Posts Tagged ‘John Quiggin’

Economics for the general reader

2016-12-28

Economics professor, John Quiggin, continues with his Economics in Two Lessons text. A draft piece he has made available at the crooked timber blog for comments and critiques, which may lead to a tightening up of the text directed at the general reader. (The privatisation of public enterprises is a timely topic.)

In the current post, Public Services: Excerpt from Economics in Two Lessons, Quiggin provides a link to the draft text to date, and in pdf format.

A slight investment of time should bear rich fruit, and confirm nagging doubts on the honesty of economic analysis so often proffered by the corporate MSM. The internet offers many rewards, and inexpensively – this is but one powerful example.

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A journey into useful economics

2016-05-28

Prof John Quiggin progresses along with his ‘Economics in Two Lessons’. The intended text, while much more substantive, is still aimed at the general reader. Its title, as is known, is a take-off on that of ‘Economics in One Lesson’ of Henry Hazlitt, which was rather popular in the US.

Quiggin posts his drafts for comment and critique over at the crooked timber blog, then tidies up his draft as he goes along. His current offering is a timely one, Intellectual property: Extract from Economics in Two Lessons (expanded and amended)

This chapter is quite useful to also better appreciate the arguments against the secretly negotiated, corporate-friendly ‘free trade’ agreements such as the Trans-Pacific Partnership (TPP), Trans-Atlantic Trade and Investment Partnership (TTIP), Trade in Services Agreement (TISA), and the Comprehensive Economic and Trade Agreement (CETA), under which the role of the state would be subordinate to that of the multinational/transnational corporations (MNCs/TNCs), especially of the US. (In essence, the corporate control will be reside in the US, with the power of its government and military).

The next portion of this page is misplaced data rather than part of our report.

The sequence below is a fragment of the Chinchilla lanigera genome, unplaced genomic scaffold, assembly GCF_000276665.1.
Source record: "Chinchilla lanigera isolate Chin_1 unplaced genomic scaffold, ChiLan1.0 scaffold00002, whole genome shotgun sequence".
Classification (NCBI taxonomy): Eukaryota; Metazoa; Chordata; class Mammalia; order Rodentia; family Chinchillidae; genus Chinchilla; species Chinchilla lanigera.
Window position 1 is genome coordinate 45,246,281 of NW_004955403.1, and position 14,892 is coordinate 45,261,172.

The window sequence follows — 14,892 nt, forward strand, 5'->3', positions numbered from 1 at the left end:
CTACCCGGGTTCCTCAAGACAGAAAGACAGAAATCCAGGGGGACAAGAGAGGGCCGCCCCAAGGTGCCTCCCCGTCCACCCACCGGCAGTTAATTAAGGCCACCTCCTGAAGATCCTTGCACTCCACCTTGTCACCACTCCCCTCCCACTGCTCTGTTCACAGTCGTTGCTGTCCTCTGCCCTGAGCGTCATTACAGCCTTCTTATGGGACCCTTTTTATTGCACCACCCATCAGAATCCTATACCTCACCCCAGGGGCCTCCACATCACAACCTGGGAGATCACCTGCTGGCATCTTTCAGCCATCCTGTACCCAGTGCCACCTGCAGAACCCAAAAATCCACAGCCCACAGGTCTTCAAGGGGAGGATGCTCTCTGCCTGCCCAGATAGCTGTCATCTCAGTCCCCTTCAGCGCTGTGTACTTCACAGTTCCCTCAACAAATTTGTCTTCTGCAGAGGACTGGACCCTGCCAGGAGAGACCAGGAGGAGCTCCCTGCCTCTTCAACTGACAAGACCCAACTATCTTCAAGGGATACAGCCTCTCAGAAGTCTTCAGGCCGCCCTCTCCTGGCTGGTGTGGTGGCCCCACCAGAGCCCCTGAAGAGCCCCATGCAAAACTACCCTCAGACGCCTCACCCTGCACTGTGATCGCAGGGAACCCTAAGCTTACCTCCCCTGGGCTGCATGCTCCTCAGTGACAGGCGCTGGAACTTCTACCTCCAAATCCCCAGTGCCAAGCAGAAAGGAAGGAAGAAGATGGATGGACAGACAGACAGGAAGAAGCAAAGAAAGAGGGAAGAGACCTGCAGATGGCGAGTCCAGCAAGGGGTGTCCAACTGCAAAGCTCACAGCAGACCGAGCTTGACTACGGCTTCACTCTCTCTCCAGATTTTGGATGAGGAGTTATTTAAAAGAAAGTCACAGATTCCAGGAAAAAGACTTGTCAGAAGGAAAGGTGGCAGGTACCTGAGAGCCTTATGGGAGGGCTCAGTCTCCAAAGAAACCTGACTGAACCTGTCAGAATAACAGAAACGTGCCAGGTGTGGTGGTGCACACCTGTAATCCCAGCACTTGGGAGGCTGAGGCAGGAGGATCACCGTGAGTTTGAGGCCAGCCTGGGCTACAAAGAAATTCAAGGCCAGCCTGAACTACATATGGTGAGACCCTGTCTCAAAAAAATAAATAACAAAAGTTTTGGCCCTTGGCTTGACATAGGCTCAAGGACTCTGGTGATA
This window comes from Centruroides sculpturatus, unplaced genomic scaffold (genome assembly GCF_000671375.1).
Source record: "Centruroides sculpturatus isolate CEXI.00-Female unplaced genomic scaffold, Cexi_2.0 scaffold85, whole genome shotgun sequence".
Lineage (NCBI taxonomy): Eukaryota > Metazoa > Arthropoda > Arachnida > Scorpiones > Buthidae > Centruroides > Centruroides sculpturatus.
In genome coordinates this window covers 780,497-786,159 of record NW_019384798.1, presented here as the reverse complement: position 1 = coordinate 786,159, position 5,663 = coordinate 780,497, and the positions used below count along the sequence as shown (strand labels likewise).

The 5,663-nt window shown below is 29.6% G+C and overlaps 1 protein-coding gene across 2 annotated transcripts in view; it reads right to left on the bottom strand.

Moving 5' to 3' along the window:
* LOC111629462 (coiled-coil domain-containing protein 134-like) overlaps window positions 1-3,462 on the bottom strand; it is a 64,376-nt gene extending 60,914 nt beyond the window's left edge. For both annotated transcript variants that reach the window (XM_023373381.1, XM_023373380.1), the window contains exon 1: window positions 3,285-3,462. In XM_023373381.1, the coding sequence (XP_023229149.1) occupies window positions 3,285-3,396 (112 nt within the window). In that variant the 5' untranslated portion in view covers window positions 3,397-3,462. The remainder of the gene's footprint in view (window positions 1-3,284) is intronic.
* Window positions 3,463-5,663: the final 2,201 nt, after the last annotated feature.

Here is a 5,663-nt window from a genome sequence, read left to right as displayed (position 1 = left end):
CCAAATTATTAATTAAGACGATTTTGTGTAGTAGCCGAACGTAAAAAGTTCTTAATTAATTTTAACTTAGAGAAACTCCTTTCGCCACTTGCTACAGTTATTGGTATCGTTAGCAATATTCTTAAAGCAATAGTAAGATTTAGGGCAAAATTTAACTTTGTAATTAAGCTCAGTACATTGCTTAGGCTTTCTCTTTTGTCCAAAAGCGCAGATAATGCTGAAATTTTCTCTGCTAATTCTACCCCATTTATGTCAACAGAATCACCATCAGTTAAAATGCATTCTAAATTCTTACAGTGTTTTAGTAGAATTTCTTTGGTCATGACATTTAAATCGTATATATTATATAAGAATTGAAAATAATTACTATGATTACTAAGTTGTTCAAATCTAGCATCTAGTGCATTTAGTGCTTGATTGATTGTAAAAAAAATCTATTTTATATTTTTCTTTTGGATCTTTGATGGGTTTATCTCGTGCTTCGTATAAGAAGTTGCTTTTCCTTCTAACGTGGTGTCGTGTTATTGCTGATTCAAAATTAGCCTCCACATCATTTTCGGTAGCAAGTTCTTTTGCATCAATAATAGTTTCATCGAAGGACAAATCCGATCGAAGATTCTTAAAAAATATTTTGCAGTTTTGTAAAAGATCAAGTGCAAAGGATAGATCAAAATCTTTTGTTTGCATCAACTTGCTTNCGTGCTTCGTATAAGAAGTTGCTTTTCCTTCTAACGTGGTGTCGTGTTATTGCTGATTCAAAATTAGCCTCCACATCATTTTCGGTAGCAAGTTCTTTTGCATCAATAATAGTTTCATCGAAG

Another element of the proposed ‘free trade’ deals, the Investor-State Dispute Settlement (ISDS) mechanism would represent another concession to the MNC, where the MNC can sue the state, but not the other way around, and even for potential loss of earnings. Thanks to citizen activism, continuing leaks and information secured through Freedom of Information (FOI) requests in the US have tended to strengthen the arguments against the trade deals.The deterioration in the economic fortunes of the average citizen since the 80s will increase, as those of the MNCs and their sponsors increase.

The draft Intellectual Property (IP) chapter should help shine a brighter light on the reliability, the credibility of media reports and pronouncements of politician advocates for such ‘free trade’ deals.

War, what is it good for?

2015-08-19

John Quiggin continues to iterate his draft, ‘Economics in Two Lessons’, intended for the general reader. And he invites and engages comments at Crooked Timber.

Here he examines war and its opportunity cost. There is notion that the US has a near reflex predilection for war – in other countries. Of course, an instinctive observation would be the wealth generated by the merchants of death for a select group. And the fait accompli follows the fact that such a group is sufficiently persuasive over critical decision makers.